Connecting to Github and EC2 Through a Proxy on Port 80 or 443

Today we’ll cover how to connect to github and EC2 through a draconian proxy allowing only port 80 and 443. Github uses SSH, so like EC2 it can be connected to using SSH tunnelling. This article is based on a blog post by tachang[1], which needed some additional explanation and changes to work behind my proxy. I will be explaining how to connect on a unix-based machine, but these settings should also work on windows (see tachang’s article for windows setup[1]).

Getting ready

You will need to install corkscrew[2] on your machine for tunneling SSH through the proxy, and git (if you don’t have it already).

You will also need superuser access on your own machine and any EC2 instance that you want to connect to.

How do it…

Once corkscrew is installed, simply edit or create ~/.ssh/config with the following:

ProxyCommand /usr/local/bin/corkscrew proxy.<yourCompany>.com 8080 %h %p

	User git
	Port 443
	IdentityFile "/Users/msnider/.ssh/rsa_id"
	IdentitiesOnly yes
	TCPKeepAlive yes

Host <ec2PublicDNSForYourServer>
    Port 443
    User ubuntu
	IdentityFile "/Users/msnider/.ssh/rsa_id"
	IdentitiesOnly yes
	TCPKeepAlive yes

Changes to ~/.ssh/config happen immediately, so at this point we can check to see if github connectivity has been restored:

Hi mattsnider! You've successfully authenticated, but GitHub does not provide shell access.
Connection to closed.

When outside of the proxy, SSH to your EC2 instance and update the sshd_config file (mine was located at /etc/ssh/sshd_config on ubuntu) to also listen on port 443:

# Package generated configuration file
# See the sshd_config(5) manpage for details

# What ports, IPs and protocols we listen for
Port 22
Port 443

Then restart the server so that the changes take effect. Also, log into EC2 and update the DMZ of the server to allow connections on port 443. Then check to see if SSH connectivity to your server has been restored:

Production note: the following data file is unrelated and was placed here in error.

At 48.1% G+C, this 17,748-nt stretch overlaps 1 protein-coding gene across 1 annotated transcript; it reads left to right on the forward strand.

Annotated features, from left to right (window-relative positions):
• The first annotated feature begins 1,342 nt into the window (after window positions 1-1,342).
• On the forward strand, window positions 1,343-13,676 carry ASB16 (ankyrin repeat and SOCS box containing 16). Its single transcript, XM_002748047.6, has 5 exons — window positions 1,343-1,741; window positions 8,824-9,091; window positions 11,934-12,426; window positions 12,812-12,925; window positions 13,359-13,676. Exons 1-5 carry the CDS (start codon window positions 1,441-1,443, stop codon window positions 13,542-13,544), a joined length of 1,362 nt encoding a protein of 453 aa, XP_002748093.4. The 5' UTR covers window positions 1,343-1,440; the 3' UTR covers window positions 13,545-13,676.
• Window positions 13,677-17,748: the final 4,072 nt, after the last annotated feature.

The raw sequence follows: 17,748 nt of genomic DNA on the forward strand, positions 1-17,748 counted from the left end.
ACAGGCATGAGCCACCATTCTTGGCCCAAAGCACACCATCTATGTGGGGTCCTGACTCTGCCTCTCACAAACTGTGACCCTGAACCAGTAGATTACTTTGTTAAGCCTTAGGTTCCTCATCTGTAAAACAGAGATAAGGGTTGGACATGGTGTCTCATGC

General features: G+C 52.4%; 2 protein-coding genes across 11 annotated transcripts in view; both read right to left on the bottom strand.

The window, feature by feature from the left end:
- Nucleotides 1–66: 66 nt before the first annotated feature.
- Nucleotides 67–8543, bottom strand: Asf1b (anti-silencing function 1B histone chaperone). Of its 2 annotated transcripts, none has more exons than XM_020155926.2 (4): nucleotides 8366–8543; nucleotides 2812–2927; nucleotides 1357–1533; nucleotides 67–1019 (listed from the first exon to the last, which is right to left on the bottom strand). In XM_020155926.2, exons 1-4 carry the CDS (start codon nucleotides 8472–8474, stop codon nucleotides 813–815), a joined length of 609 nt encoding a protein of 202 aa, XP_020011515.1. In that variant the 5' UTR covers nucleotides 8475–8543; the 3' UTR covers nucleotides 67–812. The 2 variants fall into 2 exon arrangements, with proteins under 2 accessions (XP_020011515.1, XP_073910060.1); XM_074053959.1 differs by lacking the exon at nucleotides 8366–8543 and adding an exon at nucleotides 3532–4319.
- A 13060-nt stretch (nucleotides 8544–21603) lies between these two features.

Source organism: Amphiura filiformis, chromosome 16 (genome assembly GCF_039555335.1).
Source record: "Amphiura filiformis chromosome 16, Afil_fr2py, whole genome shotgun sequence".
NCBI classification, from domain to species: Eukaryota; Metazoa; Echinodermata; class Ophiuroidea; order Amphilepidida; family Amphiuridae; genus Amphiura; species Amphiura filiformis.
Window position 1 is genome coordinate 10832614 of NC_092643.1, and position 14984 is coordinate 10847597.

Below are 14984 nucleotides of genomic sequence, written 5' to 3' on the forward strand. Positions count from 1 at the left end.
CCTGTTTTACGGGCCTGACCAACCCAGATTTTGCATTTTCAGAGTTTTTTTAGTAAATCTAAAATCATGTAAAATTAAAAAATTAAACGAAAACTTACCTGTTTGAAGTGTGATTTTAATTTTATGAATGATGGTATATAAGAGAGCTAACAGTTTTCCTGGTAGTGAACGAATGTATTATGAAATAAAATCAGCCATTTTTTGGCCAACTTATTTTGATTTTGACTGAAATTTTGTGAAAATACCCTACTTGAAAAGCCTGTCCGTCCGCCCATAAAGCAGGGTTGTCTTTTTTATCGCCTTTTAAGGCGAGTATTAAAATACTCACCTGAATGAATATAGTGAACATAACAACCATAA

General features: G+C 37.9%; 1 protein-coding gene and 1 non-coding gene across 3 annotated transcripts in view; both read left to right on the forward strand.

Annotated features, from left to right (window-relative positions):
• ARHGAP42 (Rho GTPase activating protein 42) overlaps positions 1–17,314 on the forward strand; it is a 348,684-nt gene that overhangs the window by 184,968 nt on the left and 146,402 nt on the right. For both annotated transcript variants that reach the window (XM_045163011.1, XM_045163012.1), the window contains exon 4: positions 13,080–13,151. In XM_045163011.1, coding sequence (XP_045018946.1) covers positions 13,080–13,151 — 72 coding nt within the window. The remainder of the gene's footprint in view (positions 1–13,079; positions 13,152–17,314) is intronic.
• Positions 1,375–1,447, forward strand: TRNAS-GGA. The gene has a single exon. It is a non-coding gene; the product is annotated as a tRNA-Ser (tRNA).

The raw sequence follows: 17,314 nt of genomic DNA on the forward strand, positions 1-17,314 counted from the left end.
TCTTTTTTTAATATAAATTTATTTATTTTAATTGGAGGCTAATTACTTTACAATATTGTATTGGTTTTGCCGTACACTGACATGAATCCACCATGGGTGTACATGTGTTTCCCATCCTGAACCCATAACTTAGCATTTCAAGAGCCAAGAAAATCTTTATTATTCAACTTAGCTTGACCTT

>ssh ubuntu@<ec2PublicDNSForYourServer>

If you are not behind the proxy you can force SSH to use port 443 for testing:

>ssh -p 443 ubuntu@<ec2PublicDNSForYourServer>

How it works…

Looking at the ~/.ssh/config, the ProxyCommand tells SSH to tunnel through a proxy when connecting to any host. Change the location of corkscrew to where yours is installed, replace the proxy server domain (don’t put http:// in front of the name) with yours, and change the proxy port 8080 to the one you connect to your proxy on. The %h and %p are special variables that will be populated by SSH dynamically (target host and port respectively).

Next the file defines all the hosts to connect to. We want to be able to connect to and the EC2 public DNS for the instance. Under each Host definition the Hostname, Port, User, IdentityFile are important. The Hostname is the server DNS to connect to, if the Hostname is different from the Host; notice that the one under has been changed to (the github server that allows port 443). The Port is the port to connect on, and since your proxy blocks everything but 80 and 443, you need to use one of those two. The User should be changed to the user used to SSH into the server. And IdentityFile is the location of your private identify file used for SSHing to the server. I used RSA keygen[3] and have the same key on my server and github, but you can use any number of identify files and other cipher formats supported by SSH.

Lastly, for SSHing to your EC2 server, you need to modify the sshd_config file on the server. This file configures the SSH service on the server, and needs to be told to also listen to port 443. The SSH service can listen to as many ports as you want, so simply add the port 443 line under the port 22 line. I tried to just restart the SSH service, but Ubuntu wouldn’t let me, since I was logged in over SSH, so I ended up restarting the machine. Since, you cannot connect to this server when you are behind the proxy, you will need make this change outside the office. Also, port 443 is typically reserved for secure HTTP connections, so adding this port may conflict with an existing HTTP service. The best way to get around this is to have a second server (without HTTP services running) that you SSH into when at work and connect through that machine to port 22 on the machine running the webserver.


  2. Corkscrew
  3. SSH Keygen

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